Why Clara Shih joined the Starbucks board.
Coffee chain Starbucks
today announced the addition of Clara Shih to its board of directors, in a move that adds both youth and social media know-how. Shih is the 29 year-old co-founder and CEO of Hearsay Social, a San Francisco-based developer of an SaaS dashboard that helps companies manage their social media platforms.
I spoke with Shih earlier today, and what follows is an edited transcript of our conversation:
Fortune: Why are you joining the Starbucks board?
Shih: I’ve been a huge fan of Starbucks for a long time and when they approached me I was thrilled not only because it’s such an admired brand, but also because of how much it has invested in social media. I said yes because two years ago we started Hearsay Social to establish a new era of enterprise software around what we believed was a new business imperative, and this board appointment is a validation of that dream.
That sort of sounds like you’re hoping this board seat will be a PR boon for Hearsay. Accurate?
No, that’s not why I’m doing it. I just mean that this is my first public board appointment, and it is a validation of the importance of the type of work Hearsay is doing. There may or may not be PR benefits to Hearsay, but they weren’t part of my decision-making process.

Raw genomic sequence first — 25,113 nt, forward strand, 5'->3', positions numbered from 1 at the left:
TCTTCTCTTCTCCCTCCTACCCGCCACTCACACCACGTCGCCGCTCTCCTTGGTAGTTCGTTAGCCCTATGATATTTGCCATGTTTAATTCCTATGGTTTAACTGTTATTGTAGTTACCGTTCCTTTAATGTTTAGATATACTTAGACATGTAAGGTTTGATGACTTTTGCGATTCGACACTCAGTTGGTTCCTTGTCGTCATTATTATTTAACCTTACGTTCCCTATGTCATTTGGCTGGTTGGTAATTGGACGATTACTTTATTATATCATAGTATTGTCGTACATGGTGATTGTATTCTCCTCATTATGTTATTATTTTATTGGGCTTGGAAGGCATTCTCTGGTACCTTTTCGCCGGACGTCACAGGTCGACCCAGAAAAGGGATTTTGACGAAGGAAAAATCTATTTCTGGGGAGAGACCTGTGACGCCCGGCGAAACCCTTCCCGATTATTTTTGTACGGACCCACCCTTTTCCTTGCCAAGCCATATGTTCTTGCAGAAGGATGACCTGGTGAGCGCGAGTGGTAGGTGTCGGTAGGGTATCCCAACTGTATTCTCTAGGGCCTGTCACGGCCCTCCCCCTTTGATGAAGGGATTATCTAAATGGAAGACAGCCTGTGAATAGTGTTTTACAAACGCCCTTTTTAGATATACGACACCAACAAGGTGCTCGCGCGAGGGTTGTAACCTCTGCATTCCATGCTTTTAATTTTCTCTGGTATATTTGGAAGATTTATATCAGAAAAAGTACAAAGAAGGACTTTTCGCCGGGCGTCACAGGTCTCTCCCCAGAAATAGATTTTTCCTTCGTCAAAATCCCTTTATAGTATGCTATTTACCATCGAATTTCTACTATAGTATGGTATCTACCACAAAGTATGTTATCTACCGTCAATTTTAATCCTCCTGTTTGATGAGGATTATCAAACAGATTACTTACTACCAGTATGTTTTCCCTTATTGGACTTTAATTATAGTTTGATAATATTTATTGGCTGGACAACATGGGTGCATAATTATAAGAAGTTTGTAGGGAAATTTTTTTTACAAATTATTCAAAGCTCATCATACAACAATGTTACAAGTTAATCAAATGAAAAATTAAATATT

Facebook’s Sheryl Sandberg plans to step down from the Starbucks board next year. Do you view yourself as the designated “social media” replacement?
I’m a huge fan of Sheryl’s personally and worked with her in the past at Google
, but I don’t see myself as her replacement.
Start-up CEOs aren’t known for having much free time. Did you have any concerns that the board seat would become a time burden?
It is something I’ve thought a lot about. I’ve gotten better over time at saying ‘no’ to things, but when this opportunity came up I knew it was one I couldn’t turn down. Not since starting Hearsay Social have I felt this excited about an opportunity.
Are you interested in taking other public board seats?
It’s hard to say in a general sense, except that I do think there need to be more women and young people on public boards.
Any worries that Hearsay Social might now have trouble getting business from a Starbucks competitor?
It hasn’t really crossed my mind. Obviously I’ll have to recuse myself on any Starbucks board business that involves Hearsay Social, and I assume any other world-class organization would respect that separation.
Do you get some sort of special card now that gives you free coffee?
Not that anyone’s told me about yet.
Read Fortune’s profile of Clara Shih from earlier this year